Set for Success

Tuesday, February 9th, 2016

What makes a video successful? A brilliant story. A strong script. Talent with … well, talent. But in our 4K, internet streaming, constantly evolving digital revolution there is something else that can really make a video stand out: the set and production design.

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Stepping up your set game is something we are constantly pushing our clients to do. Whether we are shooting in our 60,000 square feet production facility OR we’re on the side of a mountain OR inside a vintage school bus, we know a thing or two about making the scene sing.

Here are a few steps to creating a successful set on any budget: 

First and foremost, your most valuable resource is TIME. Start by making time to scout many location. Take the extra minute to snap a few reference photos. And even bring your product or talent to the setting to make sure it all makes sense together. Remember, you’re trying to create a convincing environment.

Once you’ve chosen your setting, the next key is to build in time for TESTING. Setting right takes patience. Book yourself an additional hour to set up and tweak gear correctly and safely. For instance, you have a planned setup before your talent or stand in arrives, however, once on camera you may notice their face or body casts different shadows or reflections than expected. Some people may wear glasses or be dramatically taller than you expected, which you’ll need to adjust for. By allowing additional time, pressure is removed from these small setup changes.

Speaking of your setup… It’s far more important then just ‘what shows up on screen’. True, your audience will not see your set (assuming you don’t drop the boom too low), but an aesthetically pleasing and well organized setup effects someone just as important. Your talent. This is all about creating the opportunity to put your talent at EASE.  You might not see it, but your viewers can feel it. You could have the most beautiful, depth-filled, dew-drops in the eyes shot of your life – but if your actor can’t find the craft services table, trips on a chord to get there, or is waiting for a lavalier mic that’s in a closet two rooms over… Their performance won’t reach it’s full potential.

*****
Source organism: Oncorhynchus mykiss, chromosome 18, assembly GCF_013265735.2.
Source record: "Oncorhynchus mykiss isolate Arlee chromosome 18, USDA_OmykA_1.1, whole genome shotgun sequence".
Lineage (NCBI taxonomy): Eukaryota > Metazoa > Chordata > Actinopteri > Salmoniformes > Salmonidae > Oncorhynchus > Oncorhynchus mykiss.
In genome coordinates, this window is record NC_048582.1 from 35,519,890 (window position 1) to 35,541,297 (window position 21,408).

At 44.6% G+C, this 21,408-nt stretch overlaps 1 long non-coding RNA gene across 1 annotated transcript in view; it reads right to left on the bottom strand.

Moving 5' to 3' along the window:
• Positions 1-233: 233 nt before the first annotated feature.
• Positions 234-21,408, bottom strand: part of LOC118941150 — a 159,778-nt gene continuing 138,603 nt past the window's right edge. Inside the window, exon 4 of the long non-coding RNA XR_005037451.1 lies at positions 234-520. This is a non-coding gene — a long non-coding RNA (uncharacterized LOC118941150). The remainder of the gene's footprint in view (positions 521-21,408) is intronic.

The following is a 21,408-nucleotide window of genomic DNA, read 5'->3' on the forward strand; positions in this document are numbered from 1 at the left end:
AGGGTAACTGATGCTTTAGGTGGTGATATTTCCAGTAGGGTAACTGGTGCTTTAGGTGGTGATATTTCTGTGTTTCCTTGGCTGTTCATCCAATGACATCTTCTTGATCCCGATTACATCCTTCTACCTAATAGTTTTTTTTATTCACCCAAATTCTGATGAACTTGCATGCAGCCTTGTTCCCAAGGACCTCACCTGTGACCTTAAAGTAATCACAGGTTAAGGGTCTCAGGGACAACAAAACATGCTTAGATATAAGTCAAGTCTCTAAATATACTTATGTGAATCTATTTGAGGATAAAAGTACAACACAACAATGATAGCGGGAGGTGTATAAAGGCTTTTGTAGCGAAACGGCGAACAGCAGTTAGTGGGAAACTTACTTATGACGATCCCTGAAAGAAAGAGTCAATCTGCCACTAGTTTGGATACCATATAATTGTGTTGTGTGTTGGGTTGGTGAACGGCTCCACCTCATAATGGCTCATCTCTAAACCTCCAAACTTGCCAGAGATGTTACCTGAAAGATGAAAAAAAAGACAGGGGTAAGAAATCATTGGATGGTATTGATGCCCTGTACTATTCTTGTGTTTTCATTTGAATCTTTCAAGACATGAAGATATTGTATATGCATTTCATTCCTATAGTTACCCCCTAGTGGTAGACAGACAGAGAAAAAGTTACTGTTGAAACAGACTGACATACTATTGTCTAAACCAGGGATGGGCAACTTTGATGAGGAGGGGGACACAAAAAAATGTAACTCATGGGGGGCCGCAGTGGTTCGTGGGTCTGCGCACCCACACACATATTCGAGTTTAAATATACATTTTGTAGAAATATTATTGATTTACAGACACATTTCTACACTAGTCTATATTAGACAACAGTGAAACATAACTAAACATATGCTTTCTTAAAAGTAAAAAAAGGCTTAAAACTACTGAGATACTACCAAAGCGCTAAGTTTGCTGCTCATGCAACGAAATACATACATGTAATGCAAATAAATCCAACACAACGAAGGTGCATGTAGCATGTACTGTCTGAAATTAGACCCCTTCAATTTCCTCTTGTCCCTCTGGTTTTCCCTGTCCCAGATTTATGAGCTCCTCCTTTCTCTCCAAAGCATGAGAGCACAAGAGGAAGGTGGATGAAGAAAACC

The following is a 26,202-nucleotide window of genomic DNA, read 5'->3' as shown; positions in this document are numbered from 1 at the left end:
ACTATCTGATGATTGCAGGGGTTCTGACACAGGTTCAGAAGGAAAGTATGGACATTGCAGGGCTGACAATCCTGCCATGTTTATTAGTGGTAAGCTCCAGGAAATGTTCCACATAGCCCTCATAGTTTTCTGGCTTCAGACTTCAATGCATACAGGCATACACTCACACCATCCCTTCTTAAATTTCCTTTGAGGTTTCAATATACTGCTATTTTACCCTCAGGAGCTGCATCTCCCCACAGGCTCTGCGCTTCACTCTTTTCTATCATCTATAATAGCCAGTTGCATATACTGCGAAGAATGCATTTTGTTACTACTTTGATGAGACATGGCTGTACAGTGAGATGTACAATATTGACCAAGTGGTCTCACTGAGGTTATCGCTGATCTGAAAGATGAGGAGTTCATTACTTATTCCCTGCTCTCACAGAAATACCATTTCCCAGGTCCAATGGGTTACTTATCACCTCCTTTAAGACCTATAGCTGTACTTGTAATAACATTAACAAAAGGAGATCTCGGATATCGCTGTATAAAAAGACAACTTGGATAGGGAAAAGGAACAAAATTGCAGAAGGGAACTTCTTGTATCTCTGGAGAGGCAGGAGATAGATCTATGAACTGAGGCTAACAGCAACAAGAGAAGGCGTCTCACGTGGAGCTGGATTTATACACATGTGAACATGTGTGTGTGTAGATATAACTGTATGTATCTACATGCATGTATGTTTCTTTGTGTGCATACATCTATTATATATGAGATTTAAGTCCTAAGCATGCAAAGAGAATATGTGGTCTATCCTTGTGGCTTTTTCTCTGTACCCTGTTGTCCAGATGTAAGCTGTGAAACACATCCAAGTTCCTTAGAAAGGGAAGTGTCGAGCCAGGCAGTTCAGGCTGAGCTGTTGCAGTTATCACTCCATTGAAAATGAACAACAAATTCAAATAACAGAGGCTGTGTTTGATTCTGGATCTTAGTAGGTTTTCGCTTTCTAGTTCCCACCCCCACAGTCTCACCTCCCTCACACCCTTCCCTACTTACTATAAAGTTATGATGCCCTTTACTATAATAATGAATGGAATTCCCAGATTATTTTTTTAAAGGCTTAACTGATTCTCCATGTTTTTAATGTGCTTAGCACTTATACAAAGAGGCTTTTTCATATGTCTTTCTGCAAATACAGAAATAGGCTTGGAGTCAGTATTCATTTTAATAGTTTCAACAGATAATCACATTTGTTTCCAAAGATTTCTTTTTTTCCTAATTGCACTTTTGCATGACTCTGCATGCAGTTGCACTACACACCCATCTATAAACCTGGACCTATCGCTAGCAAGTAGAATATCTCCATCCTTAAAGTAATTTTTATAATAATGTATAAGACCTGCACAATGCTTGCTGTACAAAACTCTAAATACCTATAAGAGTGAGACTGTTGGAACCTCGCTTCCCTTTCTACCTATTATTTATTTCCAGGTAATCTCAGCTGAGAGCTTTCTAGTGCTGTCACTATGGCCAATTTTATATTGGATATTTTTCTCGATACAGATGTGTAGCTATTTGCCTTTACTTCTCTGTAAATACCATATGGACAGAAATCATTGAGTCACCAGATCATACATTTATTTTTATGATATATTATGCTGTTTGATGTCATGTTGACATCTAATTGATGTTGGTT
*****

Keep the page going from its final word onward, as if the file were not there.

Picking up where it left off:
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I try my best to construct sets to the point where if someone took a few steps back and snapped a photo, the image would serve for the production itself.

Which brings me to the last point. If your set is well constructed, low-pressure, with ample time… It functions as it’s own social media MARKETING machine. Selfies on set? Not a problem when it’s looking nice. Heck, you might even want to Periscope it. Two techniques that I’ve used to attract attention in the midst of production.

A photo posted by Mighteor (@mighteor) on Feb 6, 2016 at 12:57pm PST

To conclude. Set right. Set best. – And if you think you’ve got a great set to share, we’d love to see it. Show it off by tweeting us at @mighteor or use the hashtag: #setforsuccess on your social media posts.

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by Chase Bortz, Mighteor’s one and best Videographer. Follow him on Twitter and on Instagram @chasebortz